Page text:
Wednesday, September 9, 2009

The Cost of Cards

The New York Times is running an article entitled, "Overspending on Debit Cards is a Boon for Banks." The article states, "Banks market (charging customers to spend more with their debit cards than they have in their accounts) as overdraft protection, and the fees it generates have become an important source of income for the banking industry at a time of big losses in other operations. This year alone, banks are expected to bring in $27 billion by covering overdrafts on checking accounts, typically on debit card purchases or checks that exceed a customer’s balance."

The article continues, "...The price is enormous. According to the F.D.I.C. study, a $27 overdraft fee that a customer repays in two weeks on a $20 debit purchase would incur an annual percentage rate of 3,520 percent. By contrast, penalty interest rates on credit cards generally run about 30 percent.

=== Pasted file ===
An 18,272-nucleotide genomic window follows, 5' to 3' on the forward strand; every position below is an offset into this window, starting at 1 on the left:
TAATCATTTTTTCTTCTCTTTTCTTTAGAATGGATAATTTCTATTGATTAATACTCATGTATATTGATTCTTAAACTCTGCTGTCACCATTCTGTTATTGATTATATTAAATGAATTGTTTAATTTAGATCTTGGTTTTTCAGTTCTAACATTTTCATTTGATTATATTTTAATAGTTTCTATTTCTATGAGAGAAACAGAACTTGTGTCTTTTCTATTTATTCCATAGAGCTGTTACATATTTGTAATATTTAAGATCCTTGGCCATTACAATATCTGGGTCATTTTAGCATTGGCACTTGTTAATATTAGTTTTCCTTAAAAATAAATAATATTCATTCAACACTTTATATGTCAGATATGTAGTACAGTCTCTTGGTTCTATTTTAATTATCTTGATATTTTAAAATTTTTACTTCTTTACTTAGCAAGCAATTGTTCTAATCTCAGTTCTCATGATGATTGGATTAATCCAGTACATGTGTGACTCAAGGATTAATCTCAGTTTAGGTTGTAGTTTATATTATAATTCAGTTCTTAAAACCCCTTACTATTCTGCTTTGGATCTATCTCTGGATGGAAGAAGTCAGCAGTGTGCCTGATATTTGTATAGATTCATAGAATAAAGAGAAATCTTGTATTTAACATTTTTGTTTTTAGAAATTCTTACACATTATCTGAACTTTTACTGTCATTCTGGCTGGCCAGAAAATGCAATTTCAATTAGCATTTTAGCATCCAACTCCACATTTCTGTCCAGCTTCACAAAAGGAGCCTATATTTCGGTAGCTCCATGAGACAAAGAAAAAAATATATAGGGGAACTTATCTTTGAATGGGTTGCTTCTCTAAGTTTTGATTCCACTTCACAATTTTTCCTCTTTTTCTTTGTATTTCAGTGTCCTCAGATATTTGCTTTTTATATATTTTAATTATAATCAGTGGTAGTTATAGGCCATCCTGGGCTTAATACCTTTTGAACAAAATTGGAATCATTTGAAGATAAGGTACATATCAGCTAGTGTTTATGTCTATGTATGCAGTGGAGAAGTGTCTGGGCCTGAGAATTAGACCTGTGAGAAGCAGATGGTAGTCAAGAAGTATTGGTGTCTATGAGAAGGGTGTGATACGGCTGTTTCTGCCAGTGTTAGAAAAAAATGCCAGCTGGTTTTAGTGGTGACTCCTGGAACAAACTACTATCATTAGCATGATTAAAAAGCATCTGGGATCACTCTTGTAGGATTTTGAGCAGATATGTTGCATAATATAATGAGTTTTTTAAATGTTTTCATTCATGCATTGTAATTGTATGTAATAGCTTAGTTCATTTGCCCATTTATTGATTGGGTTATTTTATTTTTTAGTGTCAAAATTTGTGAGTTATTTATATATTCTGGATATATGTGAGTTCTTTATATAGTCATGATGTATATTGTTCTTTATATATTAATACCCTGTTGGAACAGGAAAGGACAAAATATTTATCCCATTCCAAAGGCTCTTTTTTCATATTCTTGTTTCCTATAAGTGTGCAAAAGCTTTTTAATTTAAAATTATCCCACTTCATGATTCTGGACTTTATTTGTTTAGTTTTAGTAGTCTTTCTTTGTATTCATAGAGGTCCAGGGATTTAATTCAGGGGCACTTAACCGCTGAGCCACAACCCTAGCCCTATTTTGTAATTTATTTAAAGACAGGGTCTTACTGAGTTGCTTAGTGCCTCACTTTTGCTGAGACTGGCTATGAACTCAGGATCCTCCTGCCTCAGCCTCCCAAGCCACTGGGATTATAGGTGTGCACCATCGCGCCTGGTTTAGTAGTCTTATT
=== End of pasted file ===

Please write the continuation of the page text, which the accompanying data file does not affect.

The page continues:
Questions to Consider for Younger Children
1. Describe a time in which you either earned some money or somebody gave you money? Do you like having money? Why or why not?

2. Have you ever wanted to buy something for yourself and found that you did not have enough money to buy it? What did you do? How did you feel? Why?

3. Do you think that somebody else should always give you money to buy whatever you want? Why or why not?

4. Have you ever borrowed money from somebody? Why did you borrow it? When somebody else loans you money do you think that it would be fair to pay them back the amount of money that they loaned you plus a little more? Why or why not?

Questions for Older Students
1. Vocabulary terms to Define/Discuss: Cover (financially); Overdraft; Federal Reserve Bank; Federal Regulations.

2. What is the difference between credit and debit? In what situations would it make more sense to use a credit card than a debit card? Why? In what situations would it make more sense to use a debit card than a credit card? Explain?

3. Do you think that banks should be allowed to charge fees, around $35, if somebody spends more with a debit card than he/she has in a checking account? Why or why not? Now, to challenge your thinking skills, develop an argument for the other side of this question.

4. Do you think that the New York Times should have run an article about overspending on debit cards on the first page of the newspaper? Is this really a current event? Why or why not?

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